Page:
Tuesday, October 19, 2021

Job creation: A Govt song that refuses to sell

While contents of the budget briefcase of the Finance Minister Kenneth Matambo remained known to him and a few technocrats at government enclave by Sunday night, SUNDAY STANDARD’s VICTOR BAATWENG skims through previous budgets which tells of a story about a song written by government that is refusing to sell.

2017: It is important to clarify that the principal role of the Government is not to create jobs directly, but to provide a conducive macroeconomic environment to facilitate the development of the private sector.

2016: Government has resolved to, among others, use its spending power to boost economic growth and create jobs in the country.

2015: The current unemployment rate of 19.8 percent therefore represents underutilisation of one of the country’s important resource, namely our human capital. This is a challenge for the country, especially that it affects the youth. It is for this reason that Government will continue to implement various programmes, projects and strategies geared towards assisting the youth and women to improve their livelihood.

2014: The recent positive growth rates in some non-mining sectors are welcome developments as they reflect some success in our economic diversification efforts. Moreover, these non-mining sectors have greater potential for employment creation. Government will thus, continue to devise strategies to promote inclusive growth in the non-mining sectors of; Financial and Business Services, Construction, Agriculture, Tourism, and Manufacturing.

2013: Efforts will be continued to ensure that the economy generates job opportunities for those seeking employment by according priority to those projects with high job creation potential and ability to stimulate economic growth. Diversification of the tourism industry also provides opportunities for employment creation.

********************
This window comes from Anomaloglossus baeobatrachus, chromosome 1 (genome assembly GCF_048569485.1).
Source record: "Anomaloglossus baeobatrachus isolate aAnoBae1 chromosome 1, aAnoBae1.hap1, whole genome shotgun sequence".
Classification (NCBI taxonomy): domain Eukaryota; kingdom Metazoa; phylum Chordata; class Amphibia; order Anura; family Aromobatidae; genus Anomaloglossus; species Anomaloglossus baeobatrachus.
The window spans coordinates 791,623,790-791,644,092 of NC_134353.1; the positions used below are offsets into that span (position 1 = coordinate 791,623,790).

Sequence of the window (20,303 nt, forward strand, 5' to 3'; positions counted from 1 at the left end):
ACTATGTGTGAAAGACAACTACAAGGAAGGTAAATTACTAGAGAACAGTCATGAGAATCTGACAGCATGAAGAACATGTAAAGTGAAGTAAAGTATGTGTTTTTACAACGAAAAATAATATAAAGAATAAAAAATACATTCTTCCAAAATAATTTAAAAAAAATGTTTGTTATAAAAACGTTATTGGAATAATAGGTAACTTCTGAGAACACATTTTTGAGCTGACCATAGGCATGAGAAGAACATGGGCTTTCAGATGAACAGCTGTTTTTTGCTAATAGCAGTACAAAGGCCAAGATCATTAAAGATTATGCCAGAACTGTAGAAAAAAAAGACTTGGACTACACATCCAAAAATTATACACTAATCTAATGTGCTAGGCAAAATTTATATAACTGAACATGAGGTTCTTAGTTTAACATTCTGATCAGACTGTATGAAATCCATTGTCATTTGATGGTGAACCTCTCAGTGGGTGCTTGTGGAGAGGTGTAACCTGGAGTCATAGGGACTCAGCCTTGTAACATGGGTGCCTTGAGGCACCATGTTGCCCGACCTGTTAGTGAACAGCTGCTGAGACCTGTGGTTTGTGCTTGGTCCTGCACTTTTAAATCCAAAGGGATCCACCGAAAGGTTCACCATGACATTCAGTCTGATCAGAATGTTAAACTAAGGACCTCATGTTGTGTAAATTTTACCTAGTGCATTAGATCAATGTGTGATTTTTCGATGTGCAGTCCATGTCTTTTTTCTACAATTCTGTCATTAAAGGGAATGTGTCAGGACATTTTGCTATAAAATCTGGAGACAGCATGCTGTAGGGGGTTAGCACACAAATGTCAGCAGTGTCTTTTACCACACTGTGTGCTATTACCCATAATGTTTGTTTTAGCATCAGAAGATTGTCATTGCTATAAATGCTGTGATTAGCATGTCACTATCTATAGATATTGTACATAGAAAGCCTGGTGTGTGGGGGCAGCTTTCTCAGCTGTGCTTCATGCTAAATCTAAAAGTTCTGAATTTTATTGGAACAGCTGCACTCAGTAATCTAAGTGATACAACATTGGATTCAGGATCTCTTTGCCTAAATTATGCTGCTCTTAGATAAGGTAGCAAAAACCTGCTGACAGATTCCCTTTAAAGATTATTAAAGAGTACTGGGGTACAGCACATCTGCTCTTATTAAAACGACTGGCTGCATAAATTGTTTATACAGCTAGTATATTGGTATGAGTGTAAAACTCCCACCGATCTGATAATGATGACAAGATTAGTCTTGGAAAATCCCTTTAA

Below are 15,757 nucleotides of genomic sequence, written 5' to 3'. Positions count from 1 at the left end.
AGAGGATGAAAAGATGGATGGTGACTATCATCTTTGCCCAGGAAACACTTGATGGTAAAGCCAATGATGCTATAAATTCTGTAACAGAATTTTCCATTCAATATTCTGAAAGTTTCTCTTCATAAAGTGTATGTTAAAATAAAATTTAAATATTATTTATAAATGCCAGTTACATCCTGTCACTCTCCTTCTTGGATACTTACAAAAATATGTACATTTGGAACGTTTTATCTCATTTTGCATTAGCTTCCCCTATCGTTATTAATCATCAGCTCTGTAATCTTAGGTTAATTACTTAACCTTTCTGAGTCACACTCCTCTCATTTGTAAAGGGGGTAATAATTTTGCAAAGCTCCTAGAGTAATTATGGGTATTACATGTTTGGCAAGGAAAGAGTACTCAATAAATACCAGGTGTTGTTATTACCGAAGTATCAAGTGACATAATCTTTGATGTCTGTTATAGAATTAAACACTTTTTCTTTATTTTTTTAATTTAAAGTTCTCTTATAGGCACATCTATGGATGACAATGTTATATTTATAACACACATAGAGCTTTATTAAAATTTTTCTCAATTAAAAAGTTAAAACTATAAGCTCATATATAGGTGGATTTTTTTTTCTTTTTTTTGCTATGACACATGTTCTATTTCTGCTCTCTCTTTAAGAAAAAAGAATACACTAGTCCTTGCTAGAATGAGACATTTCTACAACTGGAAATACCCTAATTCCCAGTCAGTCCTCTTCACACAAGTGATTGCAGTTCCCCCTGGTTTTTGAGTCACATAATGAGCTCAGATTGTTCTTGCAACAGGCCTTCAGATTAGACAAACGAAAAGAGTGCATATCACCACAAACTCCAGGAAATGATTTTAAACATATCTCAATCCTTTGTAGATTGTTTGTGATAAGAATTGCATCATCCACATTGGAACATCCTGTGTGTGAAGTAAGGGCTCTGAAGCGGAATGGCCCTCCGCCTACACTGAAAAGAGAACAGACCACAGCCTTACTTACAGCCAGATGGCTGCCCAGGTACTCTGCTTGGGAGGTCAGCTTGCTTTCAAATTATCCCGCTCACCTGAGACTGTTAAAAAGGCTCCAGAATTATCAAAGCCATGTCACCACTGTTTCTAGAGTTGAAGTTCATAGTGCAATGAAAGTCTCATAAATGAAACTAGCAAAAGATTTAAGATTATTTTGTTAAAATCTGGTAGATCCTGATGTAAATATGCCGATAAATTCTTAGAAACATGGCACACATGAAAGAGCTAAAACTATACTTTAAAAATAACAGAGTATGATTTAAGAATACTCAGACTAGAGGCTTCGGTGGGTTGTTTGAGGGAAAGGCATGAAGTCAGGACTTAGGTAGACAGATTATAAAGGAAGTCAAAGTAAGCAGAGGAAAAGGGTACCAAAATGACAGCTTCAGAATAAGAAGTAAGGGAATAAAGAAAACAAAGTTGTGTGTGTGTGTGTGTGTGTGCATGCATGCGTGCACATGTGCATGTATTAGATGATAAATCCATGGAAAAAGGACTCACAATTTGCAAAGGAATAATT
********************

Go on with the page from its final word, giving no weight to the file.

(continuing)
2012: Let me reiterate the vision stated by His Excellency the President, in his State of the Nation Address in November 2011 that Government is committed to growing the economy and expanding job opportunities.

2011: Government is particularly concerned with the issue of graduate employability, caused largely by a mismatch between what our education system provides and what the labour market requires. As a way of addressing this, institutions such as the University of Botswana are taking measures to diversify their academic programmes as well as develop programmes that will equip learners with the requisite skills.

2010: In an effort to create temporary employment on a rotational basis and to enhance Batswana’s participation in economic development, Government introduced the Ipelegeng Programme in July 2008. This is a long term programme targeting people with no or limited sources of income
2009: Government will promote the informal sector as another avenue to create additional jobs.

2008: Implementation of major planned private and public sector projects, such as the Mmamabula Energy Project, North-South Carrier II Pipeline Project, Morupule B Power Station Project, Zambezi Integrated Agro-Commercial Development Project, tourism development and the construction of major dams, will provide a platform for significant growth and additional employment creation during NDP 10.

2007: Government will continue to implement policies and projects designed to increase productive employment.

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